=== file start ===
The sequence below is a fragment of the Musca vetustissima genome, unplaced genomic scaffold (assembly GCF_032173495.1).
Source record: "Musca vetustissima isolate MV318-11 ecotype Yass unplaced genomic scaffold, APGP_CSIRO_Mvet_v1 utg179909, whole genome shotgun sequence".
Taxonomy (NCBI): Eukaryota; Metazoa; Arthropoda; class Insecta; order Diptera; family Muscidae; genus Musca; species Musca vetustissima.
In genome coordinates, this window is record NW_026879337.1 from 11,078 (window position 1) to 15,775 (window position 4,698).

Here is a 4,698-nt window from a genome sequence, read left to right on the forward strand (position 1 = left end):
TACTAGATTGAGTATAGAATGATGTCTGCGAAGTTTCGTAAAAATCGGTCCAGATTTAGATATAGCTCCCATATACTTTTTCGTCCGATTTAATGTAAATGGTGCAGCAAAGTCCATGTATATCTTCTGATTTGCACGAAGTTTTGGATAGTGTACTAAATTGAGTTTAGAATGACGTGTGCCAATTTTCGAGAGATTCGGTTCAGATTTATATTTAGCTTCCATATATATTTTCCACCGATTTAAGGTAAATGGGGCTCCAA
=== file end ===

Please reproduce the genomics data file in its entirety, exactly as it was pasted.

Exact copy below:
The sequence below is a fragment of the Musca vetustissima genome, unplaced genomic scaffold (assembly GCF_032173495.1).
Source record: "Musca vetustissima isolate MV318-11 ecotype Yass unplaced genomic scaffold, APGP_CSIRO_Mvet_v1 utg179909, whole genome shotgun sequence".
Taxonomy (NCBI): Eukaryota; Metazoa; Arthropoda; class Insecta; order Diptera; family Muscidae; genus Musca; species Musca vetustissima.
In genome coordinates, this window is record NW_026879337.1 from 11,078 (window position 1) to 15,775 (window position 4,698).

Here is a 4,698-nt window from a genome sequence, read left to right on the forward strand (position 1 = left end):
TACTAGATTGAGTATAGAATGATGTCTGCGAAGTTTCGTAAAAATCGGTCCAGATTTAGATATAGCTCCCATATACTTTTTCGTCCGATTTAATGTAAATGGTGCAGCAAAGTCCATGTATATCTTCTGATTTGCACGAAGTTTTGGATAGTGTACTAAATTGAGTTTAGAATGACGTGTGCCAATTTTCGAGAGATTCGGTTCAGATTTATATTTAGCTTCCATATATATTTTCCACCGATTTAAGGTAAATGGGGCTCCAA